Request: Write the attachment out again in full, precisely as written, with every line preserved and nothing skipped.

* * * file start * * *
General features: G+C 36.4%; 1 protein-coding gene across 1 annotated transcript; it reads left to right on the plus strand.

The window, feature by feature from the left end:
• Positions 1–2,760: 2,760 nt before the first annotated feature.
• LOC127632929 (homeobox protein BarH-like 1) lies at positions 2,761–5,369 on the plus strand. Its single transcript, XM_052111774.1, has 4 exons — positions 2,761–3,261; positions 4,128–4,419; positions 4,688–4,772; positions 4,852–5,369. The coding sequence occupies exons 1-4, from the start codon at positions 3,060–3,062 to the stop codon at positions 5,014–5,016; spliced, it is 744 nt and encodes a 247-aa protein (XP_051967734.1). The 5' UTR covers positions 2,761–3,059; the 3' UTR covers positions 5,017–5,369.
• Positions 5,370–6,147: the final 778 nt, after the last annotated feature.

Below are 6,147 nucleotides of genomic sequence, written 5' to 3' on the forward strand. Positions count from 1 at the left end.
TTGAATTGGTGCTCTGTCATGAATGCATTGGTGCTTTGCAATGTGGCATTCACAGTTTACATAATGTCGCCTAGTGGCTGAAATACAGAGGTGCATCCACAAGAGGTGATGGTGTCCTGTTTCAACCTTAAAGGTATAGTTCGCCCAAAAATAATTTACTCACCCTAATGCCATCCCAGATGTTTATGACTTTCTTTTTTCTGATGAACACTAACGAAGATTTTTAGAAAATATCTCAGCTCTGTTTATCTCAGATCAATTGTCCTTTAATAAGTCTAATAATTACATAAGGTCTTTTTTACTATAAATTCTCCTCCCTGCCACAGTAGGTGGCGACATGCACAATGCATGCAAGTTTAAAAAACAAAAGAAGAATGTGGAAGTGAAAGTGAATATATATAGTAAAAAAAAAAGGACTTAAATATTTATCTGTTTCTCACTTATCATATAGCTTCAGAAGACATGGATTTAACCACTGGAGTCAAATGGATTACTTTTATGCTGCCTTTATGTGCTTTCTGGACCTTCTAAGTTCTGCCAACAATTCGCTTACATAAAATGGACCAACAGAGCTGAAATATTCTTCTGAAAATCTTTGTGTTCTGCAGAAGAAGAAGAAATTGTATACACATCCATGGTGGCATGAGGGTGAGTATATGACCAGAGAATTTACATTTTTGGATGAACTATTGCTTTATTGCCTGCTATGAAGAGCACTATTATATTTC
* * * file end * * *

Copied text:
General features: G+C 36.4%; 1 protein-coding gene across 1 annotated transcript; it reads left to right on the plus strand.

The window, feature by feature from the left end:
• Positions 1–2,760: 2,760 nt before the first annotated feature.
• LOC127632929 (homeobox protein BarH-like 1) lies at positions 2,761–5,369 on the plus strand. Its single transcript, XM_052111774.1, has 4 exons — positions 2,761–3,261; positions 4,128–4,419; positions 4,688–4,772; positions 4,852–5,369. The coding sequence occupies exons 1-4, from the start codon at positions 3,060–3,062 to the stop codon at positions 5,014–5,016; spliced, it is 744 nt and encodes a 247-aa protein (XP_051967734.1). The 5' UTR covers positions 2,761–3,059; the 3' UTR covers positions 5,017–5,369.
• Positions 5,370–6,147: the final 778 nt, after the last annotated feature.

Below are 6,147 nucleotides of genomic sequence, written 5' to 3' on the forward strand. Positions count from 1 at the left end.
TTGAATTGGTGCTCTGTCATGAATGCATTGGTGCTTTGCAATGTGGCATTCACAGTTTACATAATGTCGCCTAGTGGCTGAAATACAGAGGTGCATCCACAAGAGGTGATGGTGTCCTGTTTCAACCTTAAAGGTATAGTTCGCCCAAAAATAATTTACTCACCCTAATGCCATCCCAGATGTTTATGACTTTCTTTTTTCTGATGAACACTAACGAAGATTTTTAGAAAATATCTCAGCTCTGTTTATCTCAGATCAATTGTCCTTTAATAAGTCTAATAATTACATAAGGTCTTTTTTACTATAAATTCTCCTCCCTGCCACAGTAGGTGGCGACATGCACAATGCATGCAAGTTTAAAAAACAAAAGAAGAATGTGGAAGTGAAAGTGAATATATATAGTAAAAAAAAAAGGACTTAAATATTTATCTGTTTCTCACTTATCATATAGCTTCAGAAGACATGGATTTAACCACTGGAGTCAAATGGATTACTTTTATGCTGCCTTTATGTGCTTTCTGGACCTTCTAAGTTCTGCCAACAATTCGCTTACATAAAATGGACCAACAGAGCTGAAATATTCTTCTGAAAATCTTTGTGTTCTGCAGAAGAAGAAGAAATTGTATACACATCCATGGTGGCATGAGGGTGAGTATATGACCAGAGAATTTACATTTTTGGATGAACTATTGCTTTATTGCCTGCTATGAAGAGCACTATTATATTTC